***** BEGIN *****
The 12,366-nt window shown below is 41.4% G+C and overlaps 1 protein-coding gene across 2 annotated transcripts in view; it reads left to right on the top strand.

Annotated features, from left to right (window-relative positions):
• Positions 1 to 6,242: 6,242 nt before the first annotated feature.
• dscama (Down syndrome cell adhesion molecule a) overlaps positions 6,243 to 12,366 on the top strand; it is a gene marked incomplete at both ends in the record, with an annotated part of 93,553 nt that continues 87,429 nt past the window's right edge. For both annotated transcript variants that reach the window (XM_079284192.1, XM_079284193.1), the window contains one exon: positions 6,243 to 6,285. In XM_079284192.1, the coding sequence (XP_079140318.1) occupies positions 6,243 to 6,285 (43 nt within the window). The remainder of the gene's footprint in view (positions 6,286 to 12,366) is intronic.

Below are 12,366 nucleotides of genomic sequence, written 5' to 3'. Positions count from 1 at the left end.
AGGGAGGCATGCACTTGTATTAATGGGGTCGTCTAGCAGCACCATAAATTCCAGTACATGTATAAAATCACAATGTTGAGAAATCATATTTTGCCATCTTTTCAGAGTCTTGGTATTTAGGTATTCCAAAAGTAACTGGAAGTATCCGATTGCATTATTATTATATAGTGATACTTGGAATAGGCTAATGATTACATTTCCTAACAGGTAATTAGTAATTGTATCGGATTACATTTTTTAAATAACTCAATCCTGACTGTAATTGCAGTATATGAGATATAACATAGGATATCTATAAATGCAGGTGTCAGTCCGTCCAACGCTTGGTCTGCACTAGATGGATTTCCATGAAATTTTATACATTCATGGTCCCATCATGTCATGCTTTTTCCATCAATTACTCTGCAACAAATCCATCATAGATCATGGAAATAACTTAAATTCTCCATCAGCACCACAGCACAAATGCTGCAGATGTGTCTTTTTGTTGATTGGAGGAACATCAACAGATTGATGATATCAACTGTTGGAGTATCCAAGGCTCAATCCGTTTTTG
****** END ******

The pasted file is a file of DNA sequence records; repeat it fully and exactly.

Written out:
The 12,366-nt window shown below is 41.4% G+C and overlaps 1 protein-coding gene across 2 annotated transcripts in view; it reads left to right on the top strand.

Annotated features, from left to right (window-relative positions):
• Positions 1 to 6,242: 6,242 nt before the first annotated feature.
• dscama (Down syndrome cell adhesion molecule a) overlaps positions 6,243 to 12,366 on the top strand; it is a gene marked incomplete at both ends in the record, with an annotated part of 93,553 nt that continues 87,429 nt past the window's right edge. For both annotated transcript variants that reach the window (XM_079284192.1, XM_079284193.1), the window contains one exon: positions 6,243 to 6,285. In XM_079284192.1, the coding sequence (XP_079140318.1) occupies positions 6,243 to 6,285 (43 nt within the window). The remainder of the gene's footprint in view (positions 6,286 to 12,366) is intronic.

Below are 12,366 nucleotides of genomic sequence, written 5' to 3'. Positions count from 1 at the left end.
AGGGAGGCATGCACTTGTATTAATGGGGTCGTCTAGCAGCACCATAAATTCCAGTACATGTATAAAATCACAATGTTGAGAAATCATATTTTGCCATCTTTTCAGAGTCTTGGTATTTAGGTATTCCAAAAGTAACTGGAAGTATCCGATTGCATTATTATTATATAGTGATACTTGGAATAGGCTAATGATTACATTTCCTAACAGGTAATTAGTAATTGTATCGGATTACATTTTTTAAATAACTCAATCCTGACTGTAATTGCAGTATATGAGATATAACATAGGATATCTATAAATGCAGGTGTCAGTCCGTCCAACGCTTGGTCTGCACTAGATGGATTTCCATGAAATTTTATACATTCATGGTCCCATCATGTCATGCTTTTTCCATCAATTACTCTGCAACAAATCCATCATAGATCATGGAAATAACTTAAATTCTCCATCAGCACCACAGCACAAATGCTGCAGATGTGTCTTTTTGTTGATTGGAGGAACATCAACAGATTGATGATATCAACTGTTGGAGTATCCAAGGCTCAATCCGTTTTTG